Second is the concept of "fines migration". If you pour sand into a pile of big rocks, the sand fills in the holes and flows to the bottom of the pile. Finer particles move faster than the big particles.

In caving, you blast the undercut underneath the mass of ore you want to draw. The ore starts as larger blocks and the more ore is drawn, the more rocks crush and grind against each other within the cave. Particle size within the cave decreases as more ore is drawn out from below. The particles (rocks) aren't uniform, though, and the fines move faster through the cave than the bigger rocks. This generally means that at some point waste (sub-ore grade material) from above enters the ore and dilutes the ore. This may be from waste rock above the orebody, a mined out level above, or wherever.

We know about the phenomenon, know how to model it, and plan the mine to minimize it.

A method that Brent proposes that adds tailings (sand - fines) into the cave, either on surface or underground during active mining would only add to this dilution in a large way, thus reducing the mine life, marginalizing the orebody, and defeating the purpose of putting in the mine in the first place. Adding cement to the tails would not work because the cave is always moving and it would just break up just like the rock.

Hope that makes sense somewhat...


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By NC Rock Climber
From The Oven, AKA Phoenix
Apr 26, 2013
tanuki

Geir wrote:
"The Queen Creek Coalition, a federally recognized 501(c)(3) tax exempt organization registered in the State of Arizona, is and has been the principal representative of Arizona rock climbers on the proposed Land Exchange and copper mine project near Superior, Arizona."


That is interesting. I wonder, if "we" had a lawyer, could he argue that the "principal representative of Arizona rock climbers" part of that statement is not true, or is the wording loose enough to make it OK. It is just slick, legal, smoke and mirrors that has little to do with the truth.

We are in total agreement; they are negotiating on "our" behalf, without "our" consent. The QCC knows this and does not care.


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By Lindajft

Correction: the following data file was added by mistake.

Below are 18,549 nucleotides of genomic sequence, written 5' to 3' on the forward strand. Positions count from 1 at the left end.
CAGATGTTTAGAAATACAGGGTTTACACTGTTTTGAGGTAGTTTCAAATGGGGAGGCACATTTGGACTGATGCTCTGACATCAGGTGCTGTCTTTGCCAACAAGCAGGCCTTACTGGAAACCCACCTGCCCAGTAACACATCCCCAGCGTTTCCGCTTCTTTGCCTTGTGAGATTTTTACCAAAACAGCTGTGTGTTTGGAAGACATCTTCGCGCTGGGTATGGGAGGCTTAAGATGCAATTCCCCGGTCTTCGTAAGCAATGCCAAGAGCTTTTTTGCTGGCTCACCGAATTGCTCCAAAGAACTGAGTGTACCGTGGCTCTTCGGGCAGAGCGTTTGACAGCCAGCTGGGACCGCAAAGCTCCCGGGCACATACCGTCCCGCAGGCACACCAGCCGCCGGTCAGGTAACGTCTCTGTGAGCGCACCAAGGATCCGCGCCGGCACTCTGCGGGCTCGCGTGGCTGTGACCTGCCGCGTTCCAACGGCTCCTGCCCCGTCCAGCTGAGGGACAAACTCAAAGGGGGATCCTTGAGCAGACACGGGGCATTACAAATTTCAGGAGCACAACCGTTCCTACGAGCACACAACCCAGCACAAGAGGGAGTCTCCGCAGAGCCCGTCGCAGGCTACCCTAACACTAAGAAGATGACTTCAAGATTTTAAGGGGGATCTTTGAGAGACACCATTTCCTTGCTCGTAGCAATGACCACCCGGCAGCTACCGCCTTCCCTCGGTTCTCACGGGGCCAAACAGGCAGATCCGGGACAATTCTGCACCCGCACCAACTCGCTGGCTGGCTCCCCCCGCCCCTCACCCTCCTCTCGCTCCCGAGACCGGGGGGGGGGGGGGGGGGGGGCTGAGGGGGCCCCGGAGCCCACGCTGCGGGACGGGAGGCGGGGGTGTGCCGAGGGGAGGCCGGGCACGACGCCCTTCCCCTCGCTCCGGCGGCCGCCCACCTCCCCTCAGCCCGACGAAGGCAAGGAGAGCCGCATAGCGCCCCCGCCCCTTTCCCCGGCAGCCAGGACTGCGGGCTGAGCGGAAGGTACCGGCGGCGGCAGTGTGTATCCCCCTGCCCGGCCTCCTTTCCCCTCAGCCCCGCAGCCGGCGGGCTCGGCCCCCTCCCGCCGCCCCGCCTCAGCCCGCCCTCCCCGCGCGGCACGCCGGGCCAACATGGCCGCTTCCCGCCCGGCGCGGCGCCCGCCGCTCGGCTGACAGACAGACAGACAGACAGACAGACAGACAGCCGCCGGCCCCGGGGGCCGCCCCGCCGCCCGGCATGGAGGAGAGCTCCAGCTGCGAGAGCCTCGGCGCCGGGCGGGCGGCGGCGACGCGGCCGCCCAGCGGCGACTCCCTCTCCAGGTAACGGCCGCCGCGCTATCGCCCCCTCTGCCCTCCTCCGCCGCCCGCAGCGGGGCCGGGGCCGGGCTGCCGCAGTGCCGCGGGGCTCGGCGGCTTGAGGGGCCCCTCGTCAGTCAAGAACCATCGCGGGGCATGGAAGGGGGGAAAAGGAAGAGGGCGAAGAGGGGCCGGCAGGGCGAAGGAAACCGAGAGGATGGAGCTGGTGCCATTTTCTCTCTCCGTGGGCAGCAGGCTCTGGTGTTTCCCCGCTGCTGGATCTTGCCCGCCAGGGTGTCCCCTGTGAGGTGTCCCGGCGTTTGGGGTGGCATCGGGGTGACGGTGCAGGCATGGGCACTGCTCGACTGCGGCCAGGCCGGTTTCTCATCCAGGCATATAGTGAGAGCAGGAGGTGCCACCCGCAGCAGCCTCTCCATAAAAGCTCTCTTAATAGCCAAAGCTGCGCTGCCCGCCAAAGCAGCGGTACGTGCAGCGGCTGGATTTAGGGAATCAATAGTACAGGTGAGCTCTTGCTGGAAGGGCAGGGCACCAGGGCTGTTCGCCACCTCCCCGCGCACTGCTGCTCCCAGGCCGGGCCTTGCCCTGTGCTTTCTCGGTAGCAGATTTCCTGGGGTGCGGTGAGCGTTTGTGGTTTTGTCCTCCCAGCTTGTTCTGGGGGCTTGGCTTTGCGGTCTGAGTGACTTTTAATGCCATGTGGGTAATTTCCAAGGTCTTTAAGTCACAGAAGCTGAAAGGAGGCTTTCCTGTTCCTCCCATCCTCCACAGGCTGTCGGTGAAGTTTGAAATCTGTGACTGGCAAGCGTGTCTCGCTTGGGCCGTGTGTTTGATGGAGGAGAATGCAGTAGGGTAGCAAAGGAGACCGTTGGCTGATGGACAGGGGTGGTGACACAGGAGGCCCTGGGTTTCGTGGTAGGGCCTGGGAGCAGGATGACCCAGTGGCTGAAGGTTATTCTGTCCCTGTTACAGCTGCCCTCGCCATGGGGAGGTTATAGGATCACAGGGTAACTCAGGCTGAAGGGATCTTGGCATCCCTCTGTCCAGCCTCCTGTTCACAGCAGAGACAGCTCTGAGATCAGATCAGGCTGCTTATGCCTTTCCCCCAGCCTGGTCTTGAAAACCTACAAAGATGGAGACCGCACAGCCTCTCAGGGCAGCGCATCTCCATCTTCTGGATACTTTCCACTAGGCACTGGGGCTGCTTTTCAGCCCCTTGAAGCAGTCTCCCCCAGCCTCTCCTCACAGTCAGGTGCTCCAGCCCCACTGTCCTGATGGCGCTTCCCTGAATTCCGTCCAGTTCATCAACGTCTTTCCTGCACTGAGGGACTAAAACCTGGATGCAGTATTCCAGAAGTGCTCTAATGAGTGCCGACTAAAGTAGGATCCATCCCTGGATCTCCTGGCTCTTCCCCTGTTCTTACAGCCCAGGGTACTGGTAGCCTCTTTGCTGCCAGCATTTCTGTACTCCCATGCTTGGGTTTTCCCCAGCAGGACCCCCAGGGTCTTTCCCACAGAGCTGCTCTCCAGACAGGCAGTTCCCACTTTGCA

From maricopa, AZ
Apr 27, 2013
The loaf

Geir wrote:
I am curious as to why the QCC has not produced any justification to back up their claim that they are the principle representatives of AZ climbers.

Hey Geir,
Dare I say..... Gag Order?

That is exactly what happened to Mayor Hing (Ex Superior Mayor) and others in the past with RCM. It's how they play this game.


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By AccessFund HQ
May 3, 2013
AF logo

The Access Fund supports the QCC and their successful negotiation of a license agreement with Resolution Copper (RCM) that allows continued climbing access on RCM's private land near Superior, Arizona. The QCC has not been the only or primary representative of Arizona rock climbers on the proposed Land Exchange and copper mine project. In May of 2012, the Access Fund hired a dedicated staffer (Curt Shannon) to advocate for a favorable outcome for climbers and all those who love Oak Flat. This work has included educating Federal, State and agency policy makers on the significant problems with the proposed land exchange legislation, reaching out to like-minded organizations and entities, and helping to build out a coalition of those opposed to the proposed, extremely destructive, block cave mine at Oak Flat.

Other than the Access Fund, the Concerned Climbers of Arizona and more recently the American Alpine Club have been active in addressing the ongoing concerns of climbers as they relate to the potential loss of Oak Flat and surrounding climbing areas. The QCC has been the principal climbing organization directly negotiating a license and settlement agreement with Resolution Copper to potentially offset the loss of climbing that would be caused by the RCM mine. Each individual climber will have to decide for him or herself which groups best represent their position on Oak Flat.


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By Pete Hickman
From Tacoma, WA
May 3, 2013
the crocoduck

If it weren't for the mine we'd have to completely rename an entire section of QC climbing!


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By Lindajft
From maricopa, AZ
May 3, 2013
The loaf

For the sake of public information:

The QCC has not spoken up on the proposed The Southeast Arizona Land Exchange since the group had it's split internally. If memory serves me correct, it was the summer of 2010. If fact, now the remaining members within the group have been silent on the Land exchange completely.

There are many that have spoken that they are pleased and support other groups that include climbers from AZ and other parts of the US that are in opposition of that Southeast Land Exchange as it is proposed.

In the year of 2013 there must to be a way that land will not be destroyed by the mines current proposed methods.

Linda